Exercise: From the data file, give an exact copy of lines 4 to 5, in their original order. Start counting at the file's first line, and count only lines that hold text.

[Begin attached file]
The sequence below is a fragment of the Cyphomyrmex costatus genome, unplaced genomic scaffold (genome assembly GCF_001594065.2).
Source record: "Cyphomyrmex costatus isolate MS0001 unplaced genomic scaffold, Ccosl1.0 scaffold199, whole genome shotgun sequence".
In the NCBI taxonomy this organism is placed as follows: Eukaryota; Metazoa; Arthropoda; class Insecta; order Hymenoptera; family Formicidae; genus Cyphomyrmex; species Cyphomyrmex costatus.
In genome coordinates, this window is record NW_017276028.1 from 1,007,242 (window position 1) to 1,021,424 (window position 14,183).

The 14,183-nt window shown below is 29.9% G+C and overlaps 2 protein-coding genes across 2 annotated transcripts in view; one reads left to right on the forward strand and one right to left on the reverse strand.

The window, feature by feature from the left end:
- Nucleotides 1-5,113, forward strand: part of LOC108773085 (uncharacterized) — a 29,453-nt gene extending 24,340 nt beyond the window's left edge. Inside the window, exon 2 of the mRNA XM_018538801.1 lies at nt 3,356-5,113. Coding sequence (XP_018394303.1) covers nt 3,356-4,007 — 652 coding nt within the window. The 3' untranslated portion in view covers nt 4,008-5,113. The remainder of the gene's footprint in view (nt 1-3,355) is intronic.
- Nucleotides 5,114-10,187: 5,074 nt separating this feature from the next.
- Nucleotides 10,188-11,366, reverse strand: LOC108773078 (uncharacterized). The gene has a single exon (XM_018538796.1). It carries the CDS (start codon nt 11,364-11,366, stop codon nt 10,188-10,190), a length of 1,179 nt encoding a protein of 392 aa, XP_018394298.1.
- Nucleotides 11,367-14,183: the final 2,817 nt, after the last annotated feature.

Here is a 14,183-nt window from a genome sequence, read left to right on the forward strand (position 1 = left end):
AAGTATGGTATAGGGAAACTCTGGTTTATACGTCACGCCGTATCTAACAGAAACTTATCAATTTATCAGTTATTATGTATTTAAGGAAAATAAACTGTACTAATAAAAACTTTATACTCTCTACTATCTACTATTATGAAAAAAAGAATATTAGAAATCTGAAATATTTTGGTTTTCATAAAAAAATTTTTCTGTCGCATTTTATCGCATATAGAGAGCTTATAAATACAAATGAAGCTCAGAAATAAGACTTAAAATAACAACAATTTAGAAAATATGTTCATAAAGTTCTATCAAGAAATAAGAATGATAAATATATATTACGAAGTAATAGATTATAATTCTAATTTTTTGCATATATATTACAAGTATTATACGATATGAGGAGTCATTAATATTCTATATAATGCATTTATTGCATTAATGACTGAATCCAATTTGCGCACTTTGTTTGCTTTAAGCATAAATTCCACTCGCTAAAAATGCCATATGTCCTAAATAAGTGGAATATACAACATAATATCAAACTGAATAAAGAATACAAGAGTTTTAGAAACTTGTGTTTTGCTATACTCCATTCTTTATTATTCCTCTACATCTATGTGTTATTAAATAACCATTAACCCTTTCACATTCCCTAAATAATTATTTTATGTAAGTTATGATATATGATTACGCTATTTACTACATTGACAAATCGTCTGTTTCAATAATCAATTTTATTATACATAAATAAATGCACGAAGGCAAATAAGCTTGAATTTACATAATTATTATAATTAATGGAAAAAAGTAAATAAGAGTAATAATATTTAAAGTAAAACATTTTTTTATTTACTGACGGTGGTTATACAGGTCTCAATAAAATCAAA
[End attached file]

In genome coordinates, this window is record NW_017276028.1 from 1,007,242 (window position 1) to 1,021,424 (window position 14,183).

The 14,183-nt window shown below is 29.9% G+C and overlaps 2 protein-coding genes across 2 annotated transcripts in view; one reads left to right on the forward strand and one right to left on the reverse strand.